Holding the bottle of water, Holly squeezed it into the fish’s mouth and it proceeded to puke up a stream of lake water. If witnessing a fish throw-up isn’t worthy enough of adding an eighth wonder of the world, I don’t know what is.
Next, Martin settled the walleye into a shallow, plastic basin. Grabbing a tool similar to a scalpel, he plunged it into the fish’s scales to get a tissue sample.
Tissue samples are another piece of data Holly and Martin collect from certain fish. By analyzing the tissue at a molecular level back in the lab, they will be able to see if the fish’s diet consisted of benthic—bottom-feeder—organisms or pelagic—open-water—organisms. This is important information to gather, along with the diets, as it will help Holly and Martin understand where the fish in McDermott Lake get their food.
Unlike diet samples, however, tissue samples create a more long-term view of what the fish consumes. This will help them create an accurate map of the overall food-web interactions in this ecosystem by determining which fish belong at which trophic level.
Think of creating a food web from these samples like putting together Russian nesting dolls. One doll is a bug, and inside that is algae—that’s the baseline of the food web, since your samples tell you the bug ate the algae. And then you have a doll that’s an herbivore—a plant-eating organism—but it has to be at least two dolls bigger than the fly because the herbivore can’t eat a fly, and the puzzle continues.
“Essentially, we’re trying to find out who fits in where and what they’re doing,” Holly said.
After retrieving the tissue, Holly stored the sample and reached for a tube of liquid bandage to dress the walleye’s wound. Like two surgeons in the operating room, Holly handed the bottle off to Martin. He focused his headlamp on the fish’s scales and steadied his hand to seal the spot on the walleye’s back.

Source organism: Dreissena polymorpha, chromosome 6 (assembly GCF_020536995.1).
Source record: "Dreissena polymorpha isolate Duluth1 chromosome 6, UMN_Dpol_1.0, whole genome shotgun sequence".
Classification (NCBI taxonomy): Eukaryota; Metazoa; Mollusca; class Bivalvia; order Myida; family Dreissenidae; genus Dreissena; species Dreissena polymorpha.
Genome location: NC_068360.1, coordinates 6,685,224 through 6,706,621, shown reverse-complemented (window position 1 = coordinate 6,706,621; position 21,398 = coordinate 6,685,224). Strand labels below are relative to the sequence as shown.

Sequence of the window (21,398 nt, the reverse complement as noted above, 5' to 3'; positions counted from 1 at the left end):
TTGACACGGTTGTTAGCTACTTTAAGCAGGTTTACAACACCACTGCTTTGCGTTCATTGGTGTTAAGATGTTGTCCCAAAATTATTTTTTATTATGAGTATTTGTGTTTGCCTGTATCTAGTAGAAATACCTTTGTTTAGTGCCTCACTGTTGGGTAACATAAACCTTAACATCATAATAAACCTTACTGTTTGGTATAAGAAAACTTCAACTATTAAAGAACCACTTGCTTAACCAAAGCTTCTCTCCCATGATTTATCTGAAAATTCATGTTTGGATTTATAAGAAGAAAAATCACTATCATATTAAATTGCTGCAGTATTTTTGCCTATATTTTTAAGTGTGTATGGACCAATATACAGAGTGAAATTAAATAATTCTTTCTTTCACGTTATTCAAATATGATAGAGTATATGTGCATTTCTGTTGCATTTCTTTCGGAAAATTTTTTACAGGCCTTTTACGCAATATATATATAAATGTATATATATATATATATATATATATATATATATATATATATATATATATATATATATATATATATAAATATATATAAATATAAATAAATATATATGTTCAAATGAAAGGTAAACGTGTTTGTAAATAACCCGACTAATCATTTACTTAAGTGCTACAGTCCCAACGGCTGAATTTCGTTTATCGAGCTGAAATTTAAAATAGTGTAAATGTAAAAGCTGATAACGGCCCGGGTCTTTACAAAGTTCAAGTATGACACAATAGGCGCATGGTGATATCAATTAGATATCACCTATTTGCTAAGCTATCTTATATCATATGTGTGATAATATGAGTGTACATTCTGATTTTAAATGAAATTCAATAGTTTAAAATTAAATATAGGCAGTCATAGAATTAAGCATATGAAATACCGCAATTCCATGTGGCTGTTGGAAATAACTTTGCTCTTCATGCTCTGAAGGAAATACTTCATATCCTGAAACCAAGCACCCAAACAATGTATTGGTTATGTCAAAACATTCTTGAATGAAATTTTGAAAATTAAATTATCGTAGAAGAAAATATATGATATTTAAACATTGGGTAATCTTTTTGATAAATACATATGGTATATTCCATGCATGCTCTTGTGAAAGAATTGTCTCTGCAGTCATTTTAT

Once approved for release, Matt lifted the world’s best patient from its basin and sent it back home with a rad story of its second chance at life—better than a lollipop.
For the boat crew, break time was over. Martin, Vince and Liddy climbed back aboard SS E-Fish for round three of shock and awe.
As we saw them off, the electrodes dragged their metal fingers against the boat launch, not wanting to leave but having no choice as it slipped away into the darkness.
I now sat in the slightly drier, mosquito-infested lab of Holly, Matt and Ishita—that is, the incline of the boat launch ten feet from the shoreline. Luckily, no one was planning on rollin’ up with their pontoon for at least the next eight hours.
“Oh shoot,” Matt let out. I look closer to see his hands cupping down at different spots on the table sporadically like a fish out of water—which is exactly what was underneath his hands before passing it off to Holly.
“6.7,” she said as Ishita recorded its weight in grams.
Matt grabbed a mini net and reeled in a new fish from the aerated tub bubbling on the ground next to him.
“Yellow perch. 140 millimeters,” while Ishita recorded the length, Matt passed it off to Holly, who carefully perched it on the scale.
After a several more minutes of weighing and measuring, Holly, Matt and Ishita finished recording data from the second-transect sample.
I check my watch, secretly excited to utilize the “light” button to actually read the time—11:59pm. After getting my fill of shock and awe, it was time to head by to station.
“So…how do I get back?” I ask the group.
“You go down this road out of the parking lot and take a right onto 182. At the end of that road take a left onto 47. Then a right and you’ll be on 51,” explained Ishita.
“…Ok—thanks!” I replied, not very confident in my ability to remember what way goes with which road in the middle of the night and make it to Trout Lake Station.
But, 43 minutes later, I did.